# Explicit CDF associated to Gamma PDF

Let the distribution function of $X$ for $x>0$ be:

$$F(x) = 1 - \sum_0^3 \frac{x^ke^{-x}}{k!}$$

what is the density function of $X$ for $x > 0$?

This is what I'm thinking:

$$\frac{x^0e^{-x}}{1} + \frac{x^1e^{-x}}{1} + \frac{x^2e^{-x}}{2} + \frac{x^3e^{-x}}{6}$$

and this looks like the beginning of a series expansion... and I know one thing we can do with series is try to differentiate or integrate.

And since we are going from cdf to pdf I think that means we want to differentiate (so maybe I didnt need to actually plug those numbers in above)

So: $$\frac d{dx}(1-\sum_0^3 \frac{x^ke^{-x}}{k!}) =$$ I don't know but here goes nothin...:$$-( kx^{k-1}e^{-x}-x^ke^{-x} ) =$$ I think thats the derivative of the numerator anyway. Now I'm seeing k! as a constant no matter what. So that denominator can just be left there til after? I guess the summation can't just disappear for no good reason either so: $$-\sum_0^3 \frac {kx^{k-1}e^{-x}-x^ke^{-x}}{k!}$$

OK so my reasoning about the why i THOUGHT it is discrete is because I saw the summation and thought 'ooh, discrete' but it's actually increasing the k by 1, not the x, and the problem states x>0.

So lemme try this again: $$-e^{-x}\sum_0^3 \frac {kx^{k-1}-x^k}{k!} =$$ $$e^{-x}\sum_0^3 \frac {x^k-kx^{k-1}}{k!} =$$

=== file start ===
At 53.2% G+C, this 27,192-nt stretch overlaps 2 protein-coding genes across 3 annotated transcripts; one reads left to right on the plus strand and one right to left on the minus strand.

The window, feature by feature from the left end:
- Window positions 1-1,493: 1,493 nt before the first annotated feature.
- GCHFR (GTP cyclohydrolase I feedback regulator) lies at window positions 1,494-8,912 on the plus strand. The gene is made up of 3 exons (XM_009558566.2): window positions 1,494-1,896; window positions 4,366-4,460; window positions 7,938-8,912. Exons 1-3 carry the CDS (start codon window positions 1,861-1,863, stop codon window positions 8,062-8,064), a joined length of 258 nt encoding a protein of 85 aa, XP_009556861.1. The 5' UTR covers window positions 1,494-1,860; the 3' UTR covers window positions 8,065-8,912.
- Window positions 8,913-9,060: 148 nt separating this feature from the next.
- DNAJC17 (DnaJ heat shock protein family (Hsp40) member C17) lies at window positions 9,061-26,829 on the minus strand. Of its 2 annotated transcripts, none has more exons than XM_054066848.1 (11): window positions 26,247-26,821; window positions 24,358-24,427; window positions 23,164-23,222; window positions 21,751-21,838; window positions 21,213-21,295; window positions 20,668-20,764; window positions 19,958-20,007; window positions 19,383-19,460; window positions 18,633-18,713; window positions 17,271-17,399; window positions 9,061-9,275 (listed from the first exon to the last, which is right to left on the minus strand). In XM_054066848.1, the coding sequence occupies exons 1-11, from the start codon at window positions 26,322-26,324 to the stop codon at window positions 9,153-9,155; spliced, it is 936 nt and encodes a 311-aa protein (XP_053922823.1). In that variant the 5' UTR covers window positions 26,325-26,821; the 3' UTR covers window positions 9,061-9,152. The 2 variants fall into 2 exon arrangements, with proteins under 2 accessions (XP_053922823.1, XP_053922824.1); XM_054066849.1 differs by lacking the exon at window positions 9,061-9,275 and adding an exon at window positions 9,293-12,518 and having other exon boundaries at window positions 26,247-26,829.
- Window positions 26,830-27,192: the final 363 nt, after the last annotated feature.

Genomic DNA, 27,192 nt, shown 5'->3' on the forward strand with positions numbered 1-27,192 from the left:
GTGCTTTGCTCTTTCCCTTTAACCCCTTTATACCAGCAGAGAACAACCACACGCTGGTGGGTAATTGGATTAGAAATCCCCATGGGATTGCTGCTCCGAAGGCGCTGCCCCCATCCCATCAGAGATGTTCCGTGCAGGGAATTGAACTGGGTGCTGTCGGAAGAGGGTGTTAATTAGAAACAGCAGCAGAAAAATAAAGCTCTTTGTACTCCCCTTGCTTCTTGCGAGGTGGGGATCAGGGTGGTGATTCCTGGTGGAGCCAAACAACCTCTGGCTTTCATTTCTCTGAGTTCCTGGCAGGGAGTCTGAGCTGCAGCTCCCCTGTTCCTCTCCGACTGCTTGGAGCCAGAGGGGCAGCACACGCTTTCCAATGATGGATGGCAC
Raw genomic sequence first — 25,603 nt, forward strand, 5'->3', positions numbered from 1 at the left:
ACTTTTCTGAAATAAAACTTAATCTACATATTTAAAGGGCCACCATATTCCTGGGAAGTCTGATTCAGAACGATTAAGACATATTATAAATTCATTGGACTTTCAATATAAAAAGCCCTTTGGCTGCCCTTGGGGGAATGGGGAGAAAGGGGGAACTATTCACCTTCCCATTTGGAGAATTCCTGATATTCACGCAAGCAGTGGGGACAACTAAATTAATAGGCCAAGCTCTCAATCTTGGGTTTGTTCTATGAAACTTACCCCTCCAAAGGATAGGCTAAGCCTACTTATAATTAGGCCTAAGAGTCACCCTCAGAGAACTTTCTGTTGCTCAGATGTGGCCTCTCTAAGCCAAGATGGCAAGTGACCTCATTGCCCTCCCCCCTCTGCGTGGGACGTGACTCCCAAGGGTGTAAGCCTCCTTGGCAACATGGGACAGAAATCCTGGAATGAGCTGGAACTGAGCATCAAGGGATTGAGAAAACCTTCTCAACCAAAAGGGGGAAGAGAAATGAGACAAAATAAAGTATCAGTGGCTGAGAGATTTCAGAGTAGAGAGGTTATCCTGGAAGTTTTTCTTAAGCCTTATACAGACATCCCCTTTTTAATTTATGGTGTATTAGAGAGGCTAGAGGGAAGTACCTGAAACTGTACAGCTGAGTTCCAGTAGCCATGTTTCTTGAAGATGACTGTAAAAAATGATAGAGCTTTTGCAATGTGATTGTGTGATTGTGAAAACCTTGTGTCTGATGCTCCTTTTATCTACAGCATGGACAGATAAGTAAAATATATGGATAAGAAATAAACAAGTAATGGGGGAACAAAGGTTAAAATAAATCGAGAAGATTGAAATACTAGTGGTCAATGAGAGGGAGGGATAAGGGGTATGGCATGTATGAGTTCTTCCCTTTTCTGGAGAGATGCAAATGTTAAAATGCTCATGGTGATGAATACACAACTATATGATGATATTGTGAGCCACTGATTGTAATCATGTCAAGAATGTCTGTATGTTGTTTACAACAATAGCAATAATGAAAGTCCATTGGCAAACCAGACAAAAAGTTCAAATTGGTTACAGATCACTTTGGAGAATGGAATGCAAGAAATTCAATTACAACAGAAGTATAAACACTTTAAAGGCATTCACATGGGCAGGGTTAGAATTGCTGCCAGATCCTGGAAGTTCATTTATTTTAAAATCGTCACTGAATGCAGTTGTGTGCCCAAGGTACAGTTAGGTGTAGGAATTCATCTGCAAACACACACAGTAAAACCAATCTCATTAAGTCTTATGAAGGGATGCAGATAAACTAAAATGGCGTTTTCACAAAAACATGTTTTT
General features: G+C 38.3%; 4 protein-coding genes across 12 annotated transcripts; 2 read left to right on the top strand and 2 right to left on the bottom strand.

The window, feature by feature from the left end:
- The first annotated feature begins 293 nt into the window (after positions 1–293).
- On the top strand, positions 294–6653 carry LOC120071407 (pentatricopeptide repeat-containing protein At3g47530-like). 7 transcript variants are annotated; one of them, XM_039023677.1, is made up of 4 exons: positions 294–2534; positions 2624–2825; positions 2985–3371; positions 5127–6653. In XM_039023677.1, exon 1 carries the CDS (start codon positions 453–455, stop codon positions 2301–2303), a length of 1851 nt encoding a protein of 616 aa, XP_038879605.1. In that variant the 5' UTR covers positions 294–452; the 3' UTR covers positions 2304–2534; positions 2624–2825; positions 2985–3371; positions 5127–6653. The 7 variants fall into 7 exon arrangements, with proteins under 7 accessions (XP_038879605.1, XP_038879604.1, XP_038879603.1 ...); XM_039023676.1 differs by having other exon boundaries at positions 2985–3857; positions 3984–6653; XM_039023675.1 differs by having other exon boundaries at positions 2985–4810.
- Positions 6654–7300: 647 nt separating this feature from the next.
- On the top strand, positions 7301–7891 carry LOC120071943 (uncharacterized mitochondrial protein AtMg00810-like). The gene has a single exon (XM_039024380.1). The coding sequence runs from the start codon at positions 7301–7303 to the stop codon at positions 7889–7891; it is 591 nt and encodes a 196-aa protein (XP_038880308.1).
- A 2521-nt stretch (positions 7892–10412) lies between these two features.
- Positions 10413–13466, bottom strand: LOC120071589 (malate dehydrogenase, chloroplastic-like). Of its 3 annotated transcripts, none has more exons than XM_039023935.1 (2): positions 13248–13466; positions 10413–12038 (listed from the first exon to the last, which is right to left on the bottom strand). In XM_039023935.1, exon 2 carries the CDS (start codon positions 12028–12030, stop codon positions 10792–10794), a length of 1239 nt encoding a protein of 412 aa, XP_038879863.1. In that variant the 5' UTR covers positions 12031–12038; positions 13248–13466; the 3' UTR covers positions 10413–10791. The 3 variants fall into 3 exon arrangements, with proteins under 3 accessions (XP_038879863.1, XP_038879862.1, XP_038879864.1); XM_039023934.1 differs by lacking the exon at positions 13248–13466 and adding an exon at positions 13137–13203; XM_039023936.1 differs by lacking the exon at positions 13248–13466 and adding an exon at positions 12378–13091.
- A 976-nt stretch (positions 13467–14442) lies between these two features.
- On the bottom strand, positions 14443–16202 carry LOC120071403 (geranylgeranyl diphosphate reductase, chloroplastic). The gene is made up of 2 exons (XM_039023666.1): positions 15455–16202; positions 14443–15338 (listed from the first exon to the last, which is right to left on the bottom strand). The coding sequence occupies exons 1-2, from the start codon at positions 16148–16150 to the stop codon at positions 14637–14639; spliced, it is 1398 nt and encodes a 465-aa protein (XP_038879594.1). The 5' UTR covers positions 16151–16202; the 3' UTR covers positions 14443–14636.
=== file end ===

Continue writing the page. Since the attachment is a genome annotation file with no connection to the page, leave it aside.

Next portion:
so now I can use my summation knowledge!...

Ooh wow, so this is interesting, the first 4 terms: $$(1) + (x-1) + (\frac12 x^2-x) + (\frac{x^3}6-\frac12 x^2)$$

so each successive term is negating the previous 2nd highest power's term.

Therefore: $$(\frac16)e^{-x}x^3$$

phew! But super interesting! What is this sort of series called? I like its style (I haven't done much with series)

• At first I noticed it is discrete. Also, the sum = 1 which makes sense being that it is a cdf. Accidentally pressed 'enter'.. im still writing
• As for the "$1-$": note that any cdf defined over $x>0$ has to have a limit of $1$ as $x \to \infty$ Sep 19, 2014 at 4:20
For every nonnegative integer $n$, the density $f$ defined on $x\gt0$ by $f(x)=\frac1{n!}x^n\mathrm e^{-x}$ is the PDF of the gamma distribution $(n+1,1)$. Your case is when $n=3$. The parameter $n$ could be any real number $n\gt-1$ provided $n!$ is replaced by $\Gamma(n+1)$.